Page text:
The Acquisition Phenomenon of Null and Overt Subjects in the Early Speech of Arabic-Speaking Children
Keywords: Null Subject Languages (NSLs), overt subject, Yemeni Ibbi Arabic (YIA), null subject
DOI: DOI: 10.26478/ja2020.8.12.5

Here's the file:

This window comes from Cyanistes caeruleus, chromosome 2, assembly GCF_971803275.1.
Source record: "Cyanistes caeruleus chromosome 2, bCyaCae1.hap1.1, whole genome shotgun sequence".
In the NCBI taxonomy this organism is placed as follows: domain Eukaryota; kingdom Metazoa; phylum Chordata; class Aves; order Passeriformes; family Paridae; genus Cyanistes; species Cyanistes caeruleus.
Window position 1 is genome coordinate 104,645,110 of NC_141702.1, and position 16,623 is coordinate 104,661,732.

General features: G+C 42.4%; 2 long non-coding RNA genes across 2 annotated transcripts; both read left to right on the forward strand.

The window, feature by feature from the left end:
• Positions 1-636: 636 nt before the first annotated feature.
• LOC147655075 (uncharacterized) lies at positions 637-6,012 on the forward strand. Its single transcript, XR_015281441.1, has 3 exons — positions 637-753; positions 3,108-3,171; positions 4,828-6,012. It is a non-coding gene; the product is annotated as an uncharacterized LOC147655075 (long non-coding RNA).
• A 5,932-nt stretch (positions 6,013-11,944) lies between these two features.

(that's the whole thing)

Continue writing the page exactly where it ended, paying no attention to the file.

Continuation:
This paper examines the early acquisition of null subjects and overt subjects and how they are distributed and realized in the early speech of Arabic dialect-speaking children.① The study accounts for the phenomenon of subjects by examining a longitudinal corpus of two children, Wala and Ibraheem, who were around two years old, speaking Yemeni Ibbi Arabic (YIA) dialect. The production and elicited production data collection methods were used in the study to collect the corpus during five months. The results of the study showed that null-subjects appear with a high proportion compared to the overt subjects. It was found that null subjects and overt subjects in the speech of Ibraheem and Wala had a similar distribution in the imperfective and the perfective, of which 86-87% are null subjects and 12-14% are overt subjects. The paper examined the widespread linguistic phenomenon of Null Subject Parameter acquisition, (Rizzi, 1982; Hyams, 1986, 1989) that is emergence of null subjects in line with overt subjects. The paper supports Hyam’s (1982) argument on the acquisition of Null Subject Parameter where we can find children acquire null subjects early around 2 years of age. In contrast to non-null subject languages (like English), Null Subject Languages (NSLs) like Arabic happen to have null subjects appear more frequently and this is due to the rich inflectional morphology of NSLs.